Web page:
It can be traumatic to witness a dog become aggressive and attack. Dogs can attack for a number of reasons, but usually, they are provoked by something. Pet owners should never believe that their dog won’t attack. Even the calmest of dogs can become aggressive if they are scared or feel threatened. Dogs do not like to be startled or be cornered. They can often quickly change their attitude toward a particular situation or person.

Hormones, painful medical conditions or injuries, and certain medications can affect a dog’s normal behavior. Having your pet examined by a veterinarian will rule out a physical condition that could be causing the dog to act out.

A dog will almost always give warning signs what they are about to attack. Being aware of the potential forewarnings will help owners prevent attacks.

1. Understand your dog’s body language

Watch their ears, eyes, tail, and posture. Be aware of how they are reacting to their surroundings. Growling is one of the most common signs of aggression. It is a warning that the dog has become fearful or stressed.

2. Biting is another sign to watch out for

Biting is also a sign that a dog could attack. Biting should never be ignored, even if the bites do not break the skin or cause bleeding. If the behavior is not addressed and dealt with, it will likely continue and possibly get worse.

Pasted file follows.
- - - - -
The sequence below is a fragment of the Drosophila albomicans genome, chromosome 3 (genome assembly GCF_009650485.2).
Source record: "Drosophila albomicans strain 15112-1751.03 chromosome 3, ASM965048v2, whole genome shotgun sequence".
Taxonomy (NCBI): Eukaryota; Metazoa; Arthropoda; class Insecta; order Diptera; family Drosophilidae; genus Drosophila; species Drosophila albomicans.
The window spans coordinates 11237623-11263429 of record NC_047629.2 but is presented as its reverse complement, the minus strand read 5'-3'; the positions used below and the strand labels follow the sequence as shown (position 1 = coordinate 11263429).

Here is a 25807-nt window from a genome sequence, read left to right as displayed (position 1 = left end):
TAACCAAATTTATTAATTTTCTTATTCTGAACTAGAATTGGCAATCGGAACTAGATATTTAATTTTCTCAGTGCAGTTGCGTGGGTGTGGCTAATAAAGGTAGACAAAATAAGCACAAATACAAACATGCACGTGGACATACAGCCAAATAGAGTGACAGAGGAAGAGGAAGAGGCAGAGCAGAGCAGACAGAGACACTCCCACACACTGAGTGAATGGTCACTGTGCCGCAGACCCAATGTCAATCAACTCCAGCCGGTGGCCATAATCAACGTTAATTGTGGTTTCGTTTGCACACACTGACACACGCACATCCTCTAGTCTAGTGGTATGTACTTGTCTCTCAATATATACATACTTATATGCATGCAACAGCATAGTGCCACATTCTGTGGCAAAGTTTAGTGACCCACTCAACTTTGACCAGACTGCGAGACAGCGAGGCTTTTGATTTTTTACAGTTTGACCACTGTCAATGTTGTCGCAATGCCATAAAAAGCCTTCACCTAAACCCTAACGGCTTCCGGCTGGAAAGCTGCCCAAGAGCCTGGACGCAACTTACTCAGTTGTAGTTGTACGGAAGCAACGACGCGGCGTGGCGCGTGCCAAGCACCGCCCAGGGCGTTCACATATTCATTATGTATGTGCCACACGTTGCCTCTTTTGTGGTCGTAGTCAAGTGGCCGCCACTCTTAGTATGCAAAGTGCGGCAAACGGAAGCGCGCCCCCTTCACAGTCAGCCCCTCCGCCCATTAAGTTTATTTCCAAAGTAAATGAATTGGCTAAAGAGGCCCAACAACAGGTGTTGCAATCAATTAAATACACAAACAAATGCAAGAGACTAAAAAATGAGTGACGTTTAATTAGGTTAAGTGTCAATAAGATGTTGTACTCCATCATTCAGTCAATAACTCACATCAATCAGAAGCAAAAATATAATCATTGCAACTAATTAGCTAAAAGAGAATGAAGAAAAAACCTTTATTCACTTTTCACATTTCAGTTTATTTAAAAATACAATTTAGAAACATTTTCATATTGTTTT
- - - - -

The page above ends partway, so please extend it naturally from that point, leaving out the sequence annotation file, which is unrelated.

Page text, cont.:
3. Does your dog stop eating when people come by?

Dog owners should also pay attention if their dog stops eating when they or someone else approaches. They may also snarl, lick their lips and show their teeth. These too are signs of a dog about to attack.

4. Other common warning signs

Other behaviors that could indicate an attack are the tendency to chase or lunge at other dogs, small animals, or people. Acting overly protective of their owners, their territory or their puppies is another warning. Supervise dogs who will not allow children near their toys.

5. Avoid direct eye contact

When a dog is acting tense, and when their tail is stiff rather than happily wagging, do not make direct eye contact. Act as your dog’s friend and allow space between them and whatever is triggering the aggression.


Do not assume signs of attack are just a phase or will go away. If you are not sure how to handle certain behavior in your dog, or if they react aggressively to reprimand, consult a veterinarian or animal behavioral specialist. Correcting the behavior will help protect you, your dog and the people around you.


In California, pet owners are responsible for injuries their dogs cause